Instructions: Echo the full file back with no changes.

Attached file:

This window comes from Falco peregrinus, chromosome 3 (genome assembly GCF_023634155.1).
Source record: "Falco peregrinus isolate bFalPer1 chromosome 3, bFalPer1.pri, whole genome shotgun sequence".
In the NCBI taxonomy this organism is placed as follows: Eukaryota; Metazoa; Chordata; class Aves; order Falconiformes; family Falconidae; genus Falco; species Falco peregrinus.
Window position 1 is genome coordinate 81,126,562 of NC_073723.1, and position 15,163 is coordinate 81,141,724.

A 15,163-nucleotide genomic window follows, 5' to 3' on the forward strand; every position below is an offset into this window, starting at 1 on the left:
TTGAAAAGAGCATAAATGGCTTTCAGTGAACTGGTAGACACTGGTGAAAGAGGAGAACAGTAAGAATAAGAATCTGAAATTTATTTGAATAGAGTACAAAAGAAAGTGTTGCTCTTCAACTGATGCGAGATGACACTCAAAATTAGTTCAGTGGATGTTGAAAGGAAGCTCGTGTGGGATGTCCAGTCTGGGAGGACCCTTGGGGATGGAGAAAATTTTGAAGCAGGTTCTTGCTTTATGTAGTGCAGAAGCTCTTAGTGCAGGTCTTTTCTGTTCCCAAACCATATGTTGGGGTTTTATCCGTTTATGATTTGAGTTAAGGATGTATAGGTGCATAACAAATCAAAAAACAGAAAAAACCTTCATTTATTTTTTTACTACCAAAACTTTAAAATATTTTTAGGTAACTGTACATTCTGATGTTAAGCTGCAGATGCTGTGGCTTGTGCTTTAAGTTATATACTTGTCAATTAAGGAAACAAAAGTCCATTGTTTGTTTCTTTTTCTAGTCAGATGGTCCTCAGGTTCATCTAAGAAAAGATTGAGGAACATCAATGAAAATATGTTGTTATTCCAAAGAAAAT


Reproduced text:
This window comes from Falco peregrinus, chromosome 3 (genome assembly GCF_023634155.1).
Source record: "Falco peregrinus isolate bFalPer1 chromosome 3, bFalPer1.pri, whole genome shotgun sequence".
In the NCBI taxonomy this organism is placed as follows: Eukaryota; Metazoa; Chordata; class Aves; order Falconiformes; family Falconidae; genus Falco; species Falco peregrinus.
Window position 1 is genome coordinate 81,126,562 of NC_073723.1, and position 15,163 is coordinate 81,141,724.

A 15,163-nucleotide genomic window follows, 5' to 3' on the forward strand; every position below is an offset into this window, starting at 1 on the left:
TTGAAAAGAGCATAAATGGCTTTCAGTGAACTGGTAGACACTGGTGAAAGAGGAGAACAGTAAGAATAAGAATCTGAAATTTATTTGAATAGAGTACAAAAGAAAGTGTTGCTCTTCAACTGATGCGAGATGACACTCAAAATTAGTTCAGTGGATGTTGAAAGGAAGCTCGTGTGGGATGTCCAGTCTGGGAGGACCCTTGGGGATGGAGAAAATTTTGAAGCAGGTTCTTGCTTTATGTAGTGCAGAAGCTCTTAGTGCAGGTCTTTTCTGTTCCCAAACCATATGTTGGGGTTTTATCCGTTTATGATTTGAGTTAAGGATGTATAGGTGCATAACAAATCAAAAAACAGAAAAAACCTTCATTTATTTTTTTACTACCAAAACTTTAAAATATTTTTAGGTAACTGTACATTCTGATGTTAAGCTGCAGATGCTGTGGCTTGTGCTTTAAGTTATATACTTGTCAATTAAGGAAACAAAAGTCCATTGTTTGTTTCTTTTTCTAGTCAGATGGTCCTCAGGTTCATCTAAGAAAAGATTGAGGAACATCAATGAAAATATGTTGTTATTCCAAAGAAAAT